Stanley Mouse and Alton Kelley
Traffic and HP Lovecraft, 1968
First printing, lithograph, Condition: mint
signed by Stanley Mouse
Framed: 26 1/2" tall x 19 3/8" wide
Photo by Bob Seidemann. Courtesy of Bob Seidemann Estate
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Close-up of Mouse signature
Close-up of frame
NOTE: This piece is currently hanging in the "Bill Graham and the Rock & Roll Revolution" Exhibition at the New York Historical Society Museum. It will be avalable September 2020.
This rather odd poster stands in stark contrast to the psychedelic masterworks of the late 1960s. The story is that Bill Graham was constantly badgering the poster artists about legibility – as the promoter he naturally wanted to the viewer to know what band was playing. The psychedelic artists’ position was that it was better to engage the viewer for a long period of time with something interesting and challenging to the eye.
So it was in March 1968 when Bill Graham came up to Stanley Mouse, saw this poster and asked “what’s THAT?!” Mouse said, “it’s just what you wanted, Bill.” Not surprisingly this was the last time Graham brought this subject up although in the long term he managed to find a different stable of artist like Randy Tuten and David Singer who were a little more straightforward.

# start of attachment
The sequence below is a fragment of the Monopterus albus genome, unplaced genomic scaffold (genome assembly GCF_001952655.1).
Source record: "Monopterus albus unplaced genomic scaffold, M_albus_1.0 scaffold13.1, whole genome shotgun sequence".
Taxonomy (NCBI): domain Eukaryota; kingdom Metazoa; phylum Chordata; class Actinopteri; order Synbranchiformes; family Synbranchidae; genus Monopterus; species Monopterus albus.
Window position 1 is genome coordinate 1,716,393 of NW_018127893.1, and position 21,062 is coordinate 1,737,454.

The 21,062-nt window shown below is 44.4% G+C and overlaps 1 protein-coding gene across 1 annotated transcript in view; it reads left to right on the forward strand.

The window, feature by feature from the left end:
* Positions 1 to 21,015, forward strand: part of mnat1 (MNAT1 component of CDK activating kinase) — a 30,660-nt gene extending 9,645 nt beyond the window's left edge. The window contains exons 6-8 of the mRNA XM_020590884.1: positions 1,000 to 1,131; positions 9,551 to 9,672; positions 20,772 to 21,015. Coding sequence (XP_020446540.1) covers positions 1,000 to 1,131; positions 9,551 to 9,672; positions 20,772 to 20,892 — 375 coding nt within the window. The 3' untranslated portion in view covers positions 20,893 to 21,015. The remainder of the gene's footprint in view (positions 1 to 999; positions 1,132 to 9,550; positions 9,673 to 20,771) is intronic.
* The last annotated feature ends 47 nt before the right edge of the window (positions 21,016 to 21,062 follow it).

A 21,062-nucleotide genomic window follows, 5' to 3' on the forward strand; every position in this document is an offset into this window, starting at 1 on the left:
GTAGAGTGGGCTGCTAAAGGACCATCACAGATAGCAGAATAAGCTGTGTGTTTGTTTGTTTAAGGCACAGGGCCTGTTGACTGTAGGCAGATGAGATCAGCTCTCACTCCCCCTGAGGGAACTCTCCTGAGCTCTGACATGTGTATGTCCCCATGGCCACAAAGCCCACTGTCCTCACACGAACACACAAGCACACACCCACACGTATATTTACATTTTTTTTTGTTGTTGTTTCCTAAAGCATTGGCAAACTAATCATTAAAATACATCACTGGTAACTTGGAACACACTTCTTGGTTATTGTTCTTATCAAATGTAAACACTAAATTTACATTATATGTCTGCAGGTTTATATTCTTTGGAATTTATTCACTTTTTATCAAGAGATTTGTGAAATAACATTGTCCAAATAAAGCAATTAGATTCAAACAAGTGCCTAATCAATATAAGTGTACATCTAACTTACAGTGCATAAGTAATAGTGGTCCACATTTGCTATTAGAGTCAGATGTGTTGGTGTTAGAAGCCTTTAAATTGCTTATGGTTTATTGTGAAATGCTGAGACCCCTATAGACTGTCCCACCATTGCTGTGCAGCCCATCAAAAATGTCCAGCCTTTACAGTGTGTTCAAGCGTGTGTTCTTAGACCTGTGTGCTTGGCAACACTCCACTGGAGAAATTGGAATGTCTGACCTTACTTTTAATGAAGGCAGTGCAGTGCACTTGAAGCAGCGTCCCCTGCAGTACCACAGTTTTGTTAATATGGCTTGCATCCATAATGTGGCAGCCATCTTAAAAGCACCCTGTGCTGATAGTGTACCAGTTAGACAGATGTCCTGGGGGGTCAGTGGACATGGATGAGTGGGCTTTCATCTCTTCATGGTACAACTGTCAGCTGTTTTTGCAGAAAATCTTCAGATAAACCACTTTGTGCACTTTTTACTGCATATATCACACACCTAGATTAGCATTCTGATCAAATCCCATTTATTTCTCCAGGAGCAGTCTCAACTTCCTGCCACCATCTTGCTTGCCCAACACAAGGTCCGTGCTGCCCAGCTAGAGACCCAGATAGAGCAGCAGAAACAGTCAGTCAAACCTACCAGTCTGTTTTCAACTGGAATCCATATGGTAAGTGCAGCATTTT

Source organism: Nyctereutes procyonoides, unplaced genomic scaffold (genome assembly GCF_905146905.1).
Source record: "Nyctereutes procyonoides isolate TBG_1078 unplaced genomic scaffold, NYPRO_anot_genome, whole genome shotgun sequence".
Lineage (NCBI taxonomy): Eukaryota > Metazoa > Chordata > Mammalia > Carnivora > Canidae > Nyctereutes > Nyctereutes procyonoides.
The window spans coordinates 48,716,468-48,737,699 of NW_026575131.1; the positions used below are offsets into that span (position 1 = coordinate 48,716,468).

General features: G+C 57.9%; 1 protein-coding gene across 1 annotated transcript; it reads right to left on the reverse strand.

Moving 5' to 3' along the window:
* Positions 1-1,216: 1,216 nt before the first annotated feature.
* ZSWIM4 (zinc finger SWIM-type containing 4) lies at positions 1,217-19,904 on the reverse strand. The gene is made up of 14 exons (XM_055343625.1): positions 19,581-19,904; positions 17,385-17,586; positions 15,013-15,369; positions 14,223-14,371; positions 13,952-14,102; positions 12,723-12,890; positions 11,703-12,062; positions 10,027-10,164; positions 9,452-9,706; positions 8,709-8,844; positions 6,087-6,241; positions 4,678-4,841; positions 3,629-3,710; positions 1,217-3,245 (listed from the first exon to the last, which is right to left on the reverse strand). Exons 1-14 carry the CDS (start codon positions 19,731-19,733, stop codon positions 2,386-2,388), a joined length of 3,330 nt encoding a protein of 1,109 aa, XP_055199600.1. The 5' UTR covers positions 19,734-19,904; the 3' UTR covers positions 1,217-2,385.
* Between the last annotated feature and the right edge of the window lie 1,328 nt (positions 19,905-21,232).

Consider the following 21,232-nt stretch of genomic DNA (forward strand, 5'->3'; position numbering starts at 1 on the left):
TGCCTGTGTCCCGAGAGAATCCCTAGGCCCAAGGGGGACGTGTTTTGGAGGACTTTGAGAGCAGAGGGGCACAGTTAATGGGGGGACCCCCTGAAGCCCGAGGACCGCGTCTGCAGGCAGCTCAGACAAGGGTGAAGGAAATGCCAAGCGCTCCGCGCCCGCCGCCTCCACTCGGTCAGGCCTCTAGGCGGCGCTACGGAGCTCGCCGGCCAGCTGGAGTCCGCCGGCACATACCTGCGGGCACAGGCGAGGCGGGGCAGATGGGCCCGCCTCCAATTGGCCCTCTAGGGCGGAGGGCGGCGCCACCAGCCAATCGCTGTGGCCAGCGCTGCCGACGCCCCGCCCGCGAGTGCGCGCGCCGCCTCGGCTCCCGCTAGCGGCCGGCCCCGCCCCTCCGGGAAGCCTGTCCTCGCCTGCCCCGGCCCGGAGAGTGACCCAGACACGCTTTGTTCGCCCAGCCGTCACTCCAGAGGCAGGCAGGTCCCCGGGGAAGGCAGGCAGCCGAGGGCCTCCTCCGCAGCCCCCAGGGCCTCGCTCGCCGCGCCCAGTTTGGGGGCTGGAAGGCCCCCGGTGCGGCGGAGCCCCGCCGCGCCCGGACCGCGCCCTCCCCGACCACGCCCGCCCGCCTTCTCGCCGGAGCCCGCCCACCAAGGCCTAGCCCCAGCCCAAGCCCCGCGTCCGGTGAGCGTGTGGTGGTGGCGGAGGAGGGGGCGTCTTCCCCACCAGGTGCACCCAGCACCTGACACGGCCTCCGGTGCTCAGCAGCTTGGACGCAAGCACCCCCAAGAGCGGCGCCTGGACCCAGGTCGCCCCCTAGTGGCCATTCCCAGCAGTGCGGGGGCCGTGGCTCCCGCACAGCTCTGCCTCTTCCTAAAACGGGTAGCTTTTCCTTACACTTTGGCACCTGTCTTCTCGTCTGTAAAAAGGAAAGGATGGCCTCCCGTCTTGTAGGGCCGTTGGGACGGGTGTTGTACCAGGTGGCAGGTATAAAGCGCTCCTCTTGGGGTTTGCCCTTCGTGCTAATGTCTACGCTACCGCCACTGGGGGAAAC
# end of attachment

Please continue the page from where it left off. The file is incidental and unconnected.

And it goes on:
The image is quite a surreal photo collage that was taken at San Francisco’s Playland amusement park by Bob Seidemann, who would later supply the now-considered-porn photo on the cover of Blind Faith’s 1969 album featuring, like the headliners here, Steve Winwood. [Seidemann was also a personal friend and flatmate with Eric Clapton]. Artist Stanley Mouse is actually in the photo, with his head down holding a doll.
H. P. Lovecraft was an American psychedelic rock band from Chicago named after the horror writer of that name. Much of the band's music was of a haunting, eerie ambience, consisting of material that was inspired by the macabre writings of the author. H. P. Lovecraft embarked on their first tour of the West Coast in late 1967, establishing themselves as a live favorite with the hippies of San Francisco and Los Angeles. In November 1967, Billboard magazine reported that their first album had become something of an underground hit in San Francisco and had already sold 1,100 copies there. There, the band was championed by concert promoter Bill Graham and this led to appearances at such high-profile venues as The Fillmore and Winterland.
Photo by Bob Seidemann